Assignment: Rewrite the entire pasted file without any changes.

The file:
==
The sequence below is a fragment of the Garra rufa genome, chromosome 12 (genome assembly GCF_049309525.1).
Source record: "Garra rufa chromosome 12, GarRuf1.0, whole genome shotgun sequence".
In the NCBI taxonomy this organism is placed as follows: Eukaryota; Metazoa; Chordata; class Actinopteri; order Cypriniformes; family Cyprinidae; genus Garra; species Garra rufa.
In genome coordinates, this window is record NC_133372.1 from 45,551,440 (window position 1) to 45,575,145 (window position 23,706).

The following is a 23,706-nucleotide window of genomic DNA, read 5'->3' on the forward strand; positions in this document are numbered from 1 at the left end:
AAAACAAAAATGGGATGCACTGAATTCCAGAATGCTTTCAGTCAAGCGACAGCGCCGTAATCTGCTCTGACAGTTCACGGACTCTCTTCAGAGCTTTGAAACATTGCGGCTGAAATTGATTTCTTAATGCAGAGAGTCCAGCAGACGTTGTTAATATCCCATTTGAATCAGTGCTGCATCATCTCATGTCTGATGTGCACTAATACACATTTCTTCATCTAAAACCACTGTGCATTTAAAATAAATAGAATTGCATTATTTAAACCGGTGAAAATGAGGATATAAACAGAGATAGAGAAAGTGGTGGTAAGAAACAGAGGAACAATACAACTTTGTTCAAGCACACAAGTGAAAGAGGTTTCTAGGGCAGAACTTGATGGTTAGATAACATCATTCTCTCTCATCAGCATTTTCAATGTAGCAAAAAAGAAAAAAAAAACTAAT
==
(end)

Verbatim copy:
The sequence below is a fragment of the Garra rufa genome, chromosome 12 (genome assembly GCF_049309525.1).
Source record: "Garra rufa chromosome 12, GarRuf1.0, whole genome shotgun sequence".
In the NCBI taxonomy this organism is placed as follows: Eukaryota; Metazoa; Chordata; class Actinopteri; order Cypriniformes; family Cyprinidae; genus Garra; species Garra rufa.
In genome coordinates, this window is record NC_133372.1 from 45,551,440 (window position 1) to 45,575,145 (window position 23,706).

The following is a 23,706-nucleotide window of genomic DNA, read 5'->3' on the forward strand; positions in this document are numbered from 1 at the left end:
AAAACAAAAATGGGATGCACTGAATTCCAGAATGCTTTCAGTCAAGCGACAGCGCCGTAATCTGCTCTGACAGTTCACGGACTCTCTTCAGAGCTTTGAAACATTGCGGCTGAAATTGATTTCTTAATGCAGAGAGTCCAGCAGACGTTGTTAATATCCCATTTGAATCAGTGCTGCATCATCTCATGTCTGATGTGCACTAATACACATTTCTTCATCTAAAACCACTGTGCATTTAAAATAAATAGAATTGCATTATTTAAACCGGTGAAAATGAGGATATAAACAGAGATAGAGAAAGTGGTGGTAAGAAACAGAGGAACAATACAACTTTGTTCAAGCACACAAGTGAAAGAGGTTTCTAGGGCAGAACTTGATGGTTAGATAACATCATTCTCTCTCATCAGCATTTTCAATGTAGCAAAAAAGAAAAAAAAAACTAAT